Does a stroller turn children in to "fine fruit"?

In our fast paced world, every day often feels likes a marathon, especially if you have children! We're pressed for time as our responsibilities have broadened over the years. Many households have 2 parents who work outside of the home, or 1 who works outside the home while the other works inside the home caring for the children, the house and running a small business. Add education, sports, social commitments, family commitments, and  we're seriously pressed for time!

Often times we rush our very young children through the important and pleasurable act of walking, because we're so busy running from one stop to the next in an attempt to reach the last destination on our "To-Do List".  Plain and simple - it's easier and faster for the adult (and sometimes safer for the child) to plunk them in stroller and be on our way. We are sometimes even perplexed at their frustration of being chauffeured around ... what we'd give for a nice comfy ride through the mall!

Maria Montessori has written many books that discuss the subject of allowing children to be in control of their own physical body and locomotion. She believed it's the adult who must learn to adapt themselves and the environment to the needs of the child and not the other way around.

"The child does not develop the power to walk upright by waiting for it, but by walking. The first step, greeted with such joy by his family, is indeed a conquest of nature, and almost the birth of active man, in place of inert, helpless man, and for the child a new life begins.  In physiology, the emergence of this new function is one of the main tests of normal development. But afterwards, it is practice that counts. The achievement of balance and sure footing is the result of long practice and hence of individual effort. We know that the child starts walking with an irresistible impetus and courage. He is bold, even rash; he is a soldier who hurls himself to victory regardless of the risk. And for this reason the adult surrounds him with protective restrictions, which are so many obstacles; he is enclosed within a play-pen, or strapped in a perambulator, in which he will make his outings even when his legs are already sturdy."

"This happens because a child's step is much shorter than that of grown-up, and he has less staying-power for long walks. And the grown-up will not give up his own pace. Even when the grown-up is a nurse - that is to say, someone who has specialised and given herself up to a child's sole care - it is the child who must adapt himself to the ways of the nurse, not the nurse to him. The nurse will go her own pace, pushing the perambulator in which the child sits like some fine fruit being driven to market. And only when the nurse has reached the place for which she is aiming, perhaps a pleasant park, will she sit down, and let the child get out to play under her watchful eye. In all this, only the child's body is considered, his "vegetative" life, which must be shielded from any possible danger, but no account is taken of the essential and constructive needs of his mental life."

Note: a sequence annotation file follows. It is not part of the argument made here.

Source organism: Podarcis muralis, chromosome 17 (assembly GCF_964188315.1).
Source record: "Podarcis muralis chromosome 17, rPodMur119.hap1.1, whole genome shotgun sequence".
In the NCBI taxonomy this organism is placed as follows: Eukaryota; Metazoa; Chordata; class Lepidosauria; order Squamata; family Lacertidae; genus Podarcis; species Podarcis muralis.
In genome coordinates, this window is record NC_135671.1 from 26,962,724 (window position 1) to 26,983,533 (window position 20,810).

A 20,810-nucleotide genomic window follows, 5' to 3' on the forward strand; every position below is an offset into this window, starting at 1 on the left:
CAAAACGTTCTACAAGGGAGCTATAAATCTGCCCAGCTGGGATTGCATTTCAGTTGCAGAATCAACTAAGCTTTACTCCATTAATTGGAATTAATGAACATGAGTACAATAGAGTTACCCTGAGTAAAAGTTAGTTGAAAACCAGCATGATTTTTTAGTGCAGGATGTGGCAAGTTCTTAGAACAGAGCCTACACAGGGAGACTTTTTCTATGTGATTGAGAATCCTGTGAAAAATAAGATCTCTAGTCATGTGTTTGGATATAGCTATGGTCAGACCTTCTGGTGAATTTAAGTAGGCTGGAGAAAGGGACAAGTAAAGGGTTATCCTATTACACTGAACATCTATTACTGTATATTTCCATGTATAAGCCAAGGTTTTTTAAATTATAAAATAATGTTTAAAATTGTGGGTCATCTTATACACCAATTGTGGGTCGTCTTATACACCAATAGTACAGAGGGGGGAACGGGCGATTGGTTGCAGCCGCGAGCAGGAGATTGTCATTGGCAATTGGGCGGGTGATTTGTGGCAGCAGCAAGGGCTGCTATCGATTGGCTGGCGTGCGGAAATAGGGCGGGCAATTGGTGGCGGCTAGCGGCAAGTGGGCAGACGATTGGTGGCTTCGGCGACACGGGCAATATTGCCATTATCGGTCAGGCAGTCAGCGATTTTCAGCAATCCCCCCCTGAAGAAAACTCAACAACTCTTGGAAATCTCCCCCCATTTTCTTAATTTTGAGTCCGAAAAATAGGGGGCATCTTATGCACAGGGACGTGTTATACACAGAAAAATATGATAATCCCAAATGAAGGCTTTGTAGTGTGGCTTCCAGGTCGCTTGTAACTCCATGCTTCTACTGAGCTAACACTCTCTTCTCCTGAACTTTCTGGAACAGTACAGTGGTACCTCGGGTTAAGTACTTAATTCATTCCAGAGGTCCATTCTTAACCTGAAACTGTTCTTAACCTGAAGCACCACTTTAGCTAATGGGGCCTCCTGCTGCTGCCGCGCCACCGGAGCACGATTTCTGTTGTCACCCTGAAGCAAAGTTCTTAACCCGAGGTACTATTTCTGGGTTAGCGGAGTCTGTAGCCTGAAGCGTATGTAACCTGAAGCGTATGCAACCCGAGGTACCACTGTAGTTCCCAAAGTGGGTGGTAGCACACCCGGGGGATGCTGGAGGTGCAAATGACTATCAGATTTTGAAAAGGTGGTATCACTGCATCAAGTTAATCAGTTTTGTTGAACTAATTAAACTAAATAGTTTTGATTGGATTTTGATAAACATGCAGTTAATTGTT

Maria Montessori
The Secret of Childhood



We're all guilty of it. We spend hundreds of dollars on fancy strollers to make our life easier when our children are small. But are we really meeting the needs of our children by doing this? There will always be times that we must put the safety of our children ahead of their own desires. But do we honestly take the opportunities when they arise to allow our children to walk on their own, at their own pace, and explore the world around them?  Are we overusing strollers and turning our children in to "fine fruit"? 
It's most definitely something to think about.

 
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